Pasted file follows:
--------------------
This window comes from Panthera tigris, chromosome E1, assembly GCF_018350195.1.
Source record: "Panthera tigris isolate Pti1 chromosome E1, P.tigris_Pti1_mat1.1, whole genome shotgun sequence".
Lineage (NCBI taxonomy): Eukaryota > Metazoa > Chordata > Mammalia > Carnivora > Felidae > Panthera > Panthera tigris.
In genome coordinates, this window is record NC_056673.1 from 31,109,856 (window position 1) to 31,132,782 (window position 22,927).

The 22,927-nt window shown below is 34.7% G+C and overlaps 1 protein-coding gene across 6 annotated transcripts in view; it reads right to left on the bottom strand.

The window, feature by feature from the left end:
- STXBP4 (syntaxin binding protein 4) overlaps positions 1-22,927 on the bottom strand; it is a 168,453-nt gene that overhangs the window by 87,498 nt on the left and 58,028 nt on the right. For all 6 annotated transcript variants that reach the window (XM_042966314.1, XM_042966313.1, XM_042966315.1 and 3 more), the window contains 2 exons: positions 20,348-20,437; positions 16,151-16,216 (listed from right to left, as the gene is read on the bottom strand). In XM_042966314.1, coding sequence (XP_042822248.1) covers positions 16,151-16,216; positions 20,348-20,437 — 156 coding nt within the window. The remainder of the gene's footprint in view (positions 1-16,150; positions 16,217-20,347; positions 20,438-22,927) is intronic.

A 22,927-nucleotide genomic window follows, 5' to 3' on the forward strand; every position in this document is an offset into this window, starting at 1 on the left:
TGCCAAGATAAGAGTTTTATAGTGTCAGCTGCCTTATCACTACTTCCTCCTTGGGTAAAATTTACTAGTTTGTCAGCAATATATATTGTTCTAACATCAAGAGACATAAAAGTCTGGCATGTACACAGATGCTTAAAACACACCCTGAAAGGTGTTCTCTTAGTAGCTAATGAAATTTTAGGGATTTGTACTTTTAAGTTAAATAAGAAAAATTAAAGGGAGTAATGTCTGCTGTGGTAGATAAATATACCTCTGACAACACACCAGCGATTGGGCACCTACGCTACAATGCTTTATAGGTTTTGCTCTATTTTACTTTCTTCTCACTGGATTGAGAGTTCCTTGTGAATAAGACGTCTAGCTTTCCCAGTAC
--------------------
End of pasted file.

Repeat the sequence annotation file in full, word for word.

This window comes from Panthera tigris, chromosome E1, assembly GCF_018350195.1.
Source record: "Panthera tigris isolate Pti1 chromosome E1, P.tigris_Pti1_mat1.1, whole genome shotgun sequence".
Lineage (NCBI taxonomy): Eukaryota > Metazoa > Chordata > Mammalia > Carnivora > Felidae > Panthera > Panthera tigris.
In genome coordinates, this window is record NC_056673.1 from 31,109,856 (window position 1) to 31,132,782 (window position 22,927).

The 22,927-nt window shown below is 34.7% G+C and overlaps 1 protein-coding gene across 6 annotated transcripts in view; it reads right to left on the bottom strand.

The window, feature by feature from the left end:
- STXBP4 (syntaxin binding protein 4) overlaps positions 1-22,927 on the bottom strand; it is a 168,453-nt gene that overhangs the window by 87,498 nt on the left and 58,028 nt on the right. For all 6 annotated transcript variants that reach the window (XM_042966314.1, XM_042966313.1, XM_042966315.1 and 3 more), the window contains 2 exons: positions 20,348-20,437; positions 16,151-16,216 (listed from right to left, as the gene is read on the bottom strand). In XM_042966314.1, coding sequence (XP_042822248.1) covers positions 16,151-16,216; positions 20,348-20,437 — 156 coding nt within the window. The remainder of the gene's footprint in view (positions 1-16,150; positions 16,217-20,347; positions 20,438-22,927) is intronic.

A 22,927-nucleotide genomic window follows, 5' to 3' on the forward strand; every position in this document is an offset into this window, starting at 1 on the left:
TGCCAAGATAAGAGTTTTATAGTGTCAGCTGCCTTATCACTACTTCCTCCTTGGGTAAAATTTACTAGTTTGTCAGCAATATATATTGTTCTAACATCAAGAGACATAAAAGTCTGGCATGTACACAGATGCTTAAAACACACCCTGAAAGGTGTTCTCTTAGTAGCTAATGAAATTTTAGGGATTTGTACTTTTAAGTTAAATAAGAAAAATTAAAGGGAGTAATGTCTGCTGTGGTAGATAAATATACCTCTGACAACACACCAGCGATTGGGCACCTACGCTACAATGCTTTATAGGTTTTGCTCTATTTTACTTTCTTCTCACTGGATTGAGAGTTCCTTGTGAATAAGACGTCTAGCTTTCCCAGTAC